ABU DHABI, United Arab Emirates – It wasn’t supposed to be like this.
Ubiquitous building-sized posters across Abu Dhabi proclaimed this the week “When Giants Returned.” The European Tour’s desert swing opener was billed as the unofficial start of 2013, the week when Tiger and Rory embark on the game’s next great rivalry.
But as darkness rapidly descended on the desert, Tiger Woods and Rory McIlroy were unceremoniously embarking to their respective next ports of call. For Woods that’s Torrey Pines and his PGA Tour debut. For McIlroy it’s home to south Florida, or perhaps Australia to support better half Caroline Wozniacki.
Both, however, will spend the long hours to points beyond searching for answers.
For Woods it’s a simple question of mistaken identity. His wayward tee shot at the fifth hole on Friday was supposed to be wedged into a plugged lie – playing partner Martin Kaymer confirmed it as such in quick order. But it turns out the world No. 2 had himself an unplayable lie, so instead of a free drop and a grinding back-nine 34 that the world thought kept him inside the cut by a shot, he was told to add two and travel safe.
“It was tough because I didn’t get off to a very good start today and I fought and got it back,” Woods said of the two-stroke penalty he was informed of by officials after his round. “I was right there and I felt that if I had closed to even par I had a chance going into the weekend. Evidently, it wasn’t enough.”
Before we micro-analyze Woods’ bad drop consider that Kaymer took less than 10 seconds to confirm the ball was indeed plugged and, under the Rules of Golf, he was entitled to relief without a penalty.
Also consider that after initially reviewing the area where Woods’ tee shot at the fifth ended up, a European Tour rules official came to the same conclusion. It wasn’t until later that the official began second guessing the drop and the wheels of justice began moving.
“Tiger called me over and said, ‘Is it embedded?’” Kaymer said. “I said, ‘I think so.’ He just wanted to check and it was embedded and then I walked away.”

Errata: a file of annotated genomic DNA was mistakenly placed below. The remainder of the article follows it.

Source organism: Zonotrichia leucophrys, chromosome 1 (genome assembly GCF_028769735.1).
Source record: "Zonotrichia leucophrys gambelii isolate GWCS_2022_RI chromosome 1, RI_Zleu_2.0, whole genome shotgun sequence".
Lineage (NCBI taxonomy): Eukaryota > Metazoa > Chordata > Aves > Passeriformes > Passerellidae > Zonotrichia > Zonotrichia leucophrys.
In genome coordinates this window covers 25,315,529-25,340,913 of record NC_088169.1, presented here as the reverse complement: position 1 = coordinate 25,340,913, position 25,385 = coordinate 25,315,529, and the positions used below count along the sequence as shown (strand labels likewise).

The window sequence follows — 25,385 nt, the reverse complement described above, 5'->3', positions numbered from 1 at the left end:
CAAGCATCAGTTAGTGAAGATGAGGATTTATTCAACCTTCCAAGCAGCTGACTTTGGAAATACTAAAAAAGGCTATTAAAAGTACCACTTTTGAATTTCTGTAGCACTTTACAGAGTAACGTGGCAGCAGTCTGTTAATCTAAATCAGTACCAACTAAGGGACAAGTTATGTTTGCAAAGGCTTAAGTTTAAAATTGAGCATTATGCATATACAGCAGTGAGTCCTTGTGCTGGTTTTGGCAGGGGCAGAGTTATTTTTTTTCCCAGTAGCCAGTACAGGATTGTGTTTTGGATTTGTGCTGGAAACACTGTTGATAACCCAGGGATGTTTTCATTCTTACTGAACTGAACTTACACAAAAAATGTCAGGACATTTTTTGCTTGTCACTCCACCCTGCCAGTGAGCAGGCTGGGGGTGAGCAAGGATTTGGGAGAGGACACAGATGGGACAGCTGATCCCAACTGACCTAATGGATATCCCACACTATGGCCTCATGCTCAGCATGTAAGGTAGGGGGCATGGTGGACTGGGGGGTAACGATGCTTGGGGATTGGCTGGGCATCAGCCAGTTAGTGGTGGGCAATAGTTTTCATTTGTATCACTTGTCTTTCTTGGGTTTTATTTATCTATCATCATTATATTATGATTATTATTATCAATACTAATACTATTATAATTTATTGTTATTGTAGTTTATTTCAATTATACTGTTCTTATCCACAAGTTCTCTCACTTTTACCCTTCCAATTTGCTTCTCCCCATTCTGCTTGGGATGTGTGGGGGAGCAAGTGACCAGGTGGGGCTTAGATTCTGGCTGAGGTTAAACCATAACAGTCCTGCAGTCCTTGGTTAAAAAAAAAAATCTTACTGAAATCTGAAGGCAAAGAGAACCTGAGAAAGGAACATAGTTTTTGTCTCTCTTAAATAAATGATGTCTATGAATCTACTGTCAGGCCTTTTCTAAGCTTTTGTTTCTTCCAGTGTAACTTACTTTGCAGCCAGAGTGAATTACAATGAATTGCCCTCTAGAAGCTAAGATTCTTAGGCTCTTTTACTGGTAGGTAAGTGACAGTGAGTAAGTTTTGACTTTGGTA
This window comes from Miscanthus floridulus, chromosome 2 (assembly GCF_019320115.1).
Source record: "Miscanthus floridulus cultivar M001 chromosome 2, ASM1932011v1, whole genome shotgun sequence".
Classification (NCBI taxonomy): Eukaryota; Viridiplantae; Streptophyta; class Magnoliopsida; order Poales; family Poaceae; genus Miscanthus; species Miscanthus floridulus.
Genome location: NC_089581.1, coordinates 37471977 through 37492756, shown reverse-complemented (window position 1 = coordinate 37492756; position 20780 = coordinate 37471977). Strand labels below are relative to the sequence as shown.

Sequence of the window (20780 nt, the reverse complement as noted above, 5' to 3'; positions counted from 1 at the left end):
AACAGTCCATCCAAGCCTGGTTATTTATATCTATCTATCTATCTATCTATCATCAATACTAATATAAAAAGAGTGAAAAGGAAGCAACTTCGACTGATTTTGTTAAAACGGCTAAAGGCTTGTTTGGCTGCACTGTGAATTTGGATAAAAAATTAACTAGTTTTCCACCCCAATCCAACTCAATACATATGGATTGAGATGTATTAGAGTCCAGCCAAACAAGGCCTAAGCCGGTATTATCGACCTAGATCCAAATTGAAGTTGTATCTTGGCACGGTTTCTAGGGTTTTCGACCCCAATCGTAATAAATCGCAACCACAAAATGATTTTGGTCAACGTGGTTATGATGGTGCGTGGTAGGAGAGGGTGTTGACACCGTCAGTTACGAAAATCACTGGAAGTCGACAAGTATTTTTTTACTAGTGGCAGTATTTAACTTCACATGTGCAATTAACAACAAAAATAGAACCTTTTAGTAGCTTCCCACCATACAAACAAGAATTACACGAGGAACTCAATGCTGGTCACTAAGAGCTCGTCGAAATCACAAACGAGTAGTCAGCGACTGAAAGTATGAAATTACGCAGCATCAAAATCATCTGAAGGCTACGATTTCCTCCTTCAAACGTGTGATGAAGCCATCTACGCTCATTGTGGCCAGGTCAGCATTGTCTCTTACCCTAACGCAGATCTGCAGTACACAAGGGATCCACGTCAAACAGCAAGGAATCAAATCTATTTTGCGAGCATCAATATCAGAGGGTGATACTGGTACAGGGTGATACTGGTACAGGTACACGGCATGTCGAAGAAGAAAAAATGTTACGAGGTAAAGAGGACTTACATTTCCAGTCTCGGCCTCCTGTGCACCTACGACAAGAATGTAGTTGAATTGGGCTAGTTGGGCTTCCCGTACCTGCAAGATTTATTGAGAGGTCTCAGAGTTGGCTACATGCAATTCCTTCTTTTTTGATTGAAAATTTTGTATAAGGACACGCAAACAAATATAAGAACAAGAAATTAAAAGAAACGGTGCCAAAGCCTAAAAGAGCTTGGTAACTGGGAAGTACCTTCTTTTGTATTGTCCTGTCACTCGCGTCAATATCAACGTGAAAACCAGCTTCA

This was an honest mistake, pure and simple. Happens all the time in golf, just not that often to Woods, who signed for second-round 75 after the penalty was added to his card and missed the cut by a stroke.
Best guess is as Woods wings his way to Torrey Pines for next week’s start, it won’t be his mishandling of the drop on No. 5 that keeps him awake. He has bigger items to lament, including the fact he hit less than 40 percent of Abu Dhabi Golf Club’s fairways in two days (11 of 28), a little more than half its greens in regulation (19 of 36) and had 58 putts.
It all sounded like more of a spring training card then what we’ve come to expect from Woods in his debuts.
“I didn’t hit it particularly well. I putted great but just didn’t hit it very good,” said Woods, who missed a cut in a regular European Tour event for the first time in his career. “I was struggling with that . . . I have some work to do.”
Still, as Woods headed out of town it seemed the only thing he really needed was a return to the friendly confines of Torrey Pines, which he hasn’t played since 2011 and where he has seven victories including the historic 2008 U.S. Open.
High crosswinds and narrow fairways were the culprit on Day 1 when he carded an even-par 72, while Friday’s card featured a spirited finish that included three birdies over his final five holes. And that was after officials informed him walking off the 11th green that there could be an issue with the drop on No. 5.
McIlroy on the other hand may be doing a tad more soul searching.
With a bag full of new equipment and Monday’s rock show announcement that he was joining the Nike Golf fold behind him, the Ulsterman proceeded to post pedestrian rounds of 75 and kick-started his career with the Swoosh with a last-minute audible to switch back to his old Titleist Scotty Cameron putter for Round 2.
Nike Golf did not disclose the fine print of its new deal with McIlroy and it seems likely there are addendums penciled into the deal that would allow him to make such a move. But if that is the case then why not ease into the new bag from the outset?
It took Woods the better part of a decade to play his way into all 14 Nike clubs, with the last piece (the putter) falling into place at the 2010 British Open. It seems like a similarly languid pace would have been prudent for McIlroy.
Besides, he enjoyed only slightly better results with the old model (30 putts) then he did with the new one (31).
“The greens that I’ve been practicing on in Florida are a lot faster than these,” McIlroy said. “The Nike putter is great on that. But then getting here it’s just a weight issue more than anything else. I can feel the head of this one I used today a little bit better. On fast greens, the (Nike putter) works fine.”
Perhaps the old driver would have worked better on wider fairways.
“Fore left!” McIlroy barked as his final tee shot of the day sailed into the gallery adjacent the 18th hole. It was a common theme in Abu Dhabi, where he connected with just 13 of 28 fairways for two days, and probably McIlroy’s primary concern more so than a last-minute putter switch.
Both players bolt the Middle East with more questions than answers, but for the suddenly thin marquee one thing is for certain – Rory v. Tiger may be poised to move to the next level, preferably on a major championship Sunday, just not this week.